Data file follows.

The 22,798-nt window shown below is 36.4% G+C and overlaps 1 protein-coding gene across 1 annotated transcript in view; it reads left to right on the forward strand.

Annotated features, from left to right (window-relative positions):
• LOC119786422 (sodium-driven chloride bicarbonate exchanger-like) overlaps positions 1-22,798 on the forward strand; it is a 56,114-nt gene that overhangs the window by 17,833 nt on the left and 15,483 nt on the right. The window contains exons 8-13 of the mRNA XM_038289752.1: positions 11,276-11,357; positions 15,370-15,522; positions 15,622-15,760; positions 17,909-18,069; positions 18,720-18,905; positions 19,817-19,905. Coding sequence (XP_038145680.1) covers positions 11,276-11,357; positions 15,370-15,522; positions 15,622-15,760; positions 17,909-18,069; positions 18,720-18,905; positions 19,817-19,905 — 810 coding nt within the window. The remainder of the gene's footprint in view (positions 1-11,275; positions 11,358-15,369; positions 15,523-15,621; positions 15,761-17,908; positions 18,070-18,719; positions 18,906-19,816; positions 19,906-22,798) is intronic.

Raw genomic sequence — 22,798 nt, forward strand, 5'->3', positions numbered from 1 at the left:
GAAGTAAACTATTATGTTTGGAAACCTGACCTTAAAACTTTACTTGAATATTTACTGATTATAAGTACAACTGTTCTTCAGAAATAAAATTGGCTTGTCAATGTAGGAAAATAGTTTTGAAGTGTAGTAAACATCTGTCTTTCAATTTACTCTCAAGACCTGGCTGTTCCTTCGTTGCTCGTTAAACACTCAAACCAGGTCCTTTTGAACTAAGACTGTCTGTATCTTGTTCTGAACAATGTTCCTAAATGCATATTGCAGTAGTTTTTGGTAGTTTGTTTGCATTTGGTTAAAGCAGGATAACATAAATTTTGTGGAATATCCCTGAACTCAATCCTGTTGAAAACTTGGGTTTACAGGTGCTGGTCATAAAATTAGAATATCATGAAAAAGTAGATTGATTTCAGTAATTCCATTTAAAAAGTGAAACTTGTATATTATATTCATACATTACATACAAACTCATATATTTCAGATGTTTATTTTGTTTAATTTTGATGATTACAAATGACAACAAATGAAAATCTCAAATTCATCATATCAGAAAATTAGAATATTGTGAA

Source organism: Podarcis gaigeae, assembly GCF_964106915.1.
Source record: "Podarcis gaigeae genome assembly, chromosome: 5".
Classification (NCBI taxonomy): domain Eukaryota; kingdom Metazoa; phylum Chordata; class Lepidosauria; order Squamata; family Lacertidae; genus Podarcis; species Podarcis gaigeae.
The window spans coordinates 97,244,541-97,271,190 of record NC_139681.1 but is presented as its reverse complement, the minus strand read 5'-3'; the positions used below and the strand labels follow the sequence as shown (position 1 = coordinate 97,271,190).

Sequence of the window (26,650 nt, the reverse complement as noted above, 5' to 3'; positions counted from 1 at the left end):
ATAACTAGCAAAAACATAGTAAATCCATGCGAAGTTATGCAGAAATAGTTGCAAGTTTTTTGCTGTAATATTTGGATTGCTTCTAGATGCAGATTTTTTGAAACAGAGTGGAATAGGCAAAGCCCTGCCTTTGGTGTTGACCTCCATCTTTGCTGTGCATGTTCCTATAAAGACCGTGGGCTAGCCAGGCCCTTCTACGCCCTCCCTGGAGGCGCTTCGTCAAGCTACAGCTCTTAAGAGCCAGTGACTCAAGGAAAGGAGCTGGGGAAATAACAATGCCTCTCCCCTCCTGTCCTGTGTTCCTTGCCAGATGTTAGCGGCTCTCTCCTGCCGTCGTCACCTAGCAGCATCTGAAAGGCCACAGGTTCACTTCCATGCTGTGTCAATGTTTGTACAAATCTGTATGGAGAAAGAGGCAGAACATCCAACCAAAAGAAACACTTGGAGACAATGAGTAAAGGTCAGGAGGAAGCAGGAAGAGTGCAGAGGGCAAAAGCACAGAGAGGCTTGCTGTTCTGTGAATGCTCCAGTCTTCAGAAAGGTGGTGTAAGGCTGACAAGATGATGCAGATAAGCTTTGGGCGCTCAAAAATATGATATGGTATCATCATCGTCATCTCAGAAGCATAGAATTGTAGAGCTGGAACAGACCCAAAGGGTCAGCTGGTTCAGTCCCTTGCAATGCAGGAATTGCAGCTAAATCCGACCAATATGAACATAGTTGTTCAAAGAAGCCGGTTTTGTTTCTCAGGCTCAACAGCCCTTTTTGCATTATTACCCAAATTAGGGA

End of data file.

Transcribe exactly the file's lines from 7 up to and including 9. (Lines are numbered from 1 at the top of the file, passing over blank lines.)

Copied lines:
Source record: "Podarcis gaigeae genome assembly, chromosome: 5".
Classification (NCBI taxonomy): domain Eukaryota; kingdom Metazoa; phylum Chordata; class Lepidosauria; order Squamata; family Lacertidae; genus Podarcis; species Podarcis gaigeae.
The window spans coordinates 97,244,541-97,271,190 of record NC_139681.1 but is presented as its reverse complement, the minus strand read 5'-3'; the positions used below and the strand labels follow the sequence as shown (position 1 = coordinate 97,271,190).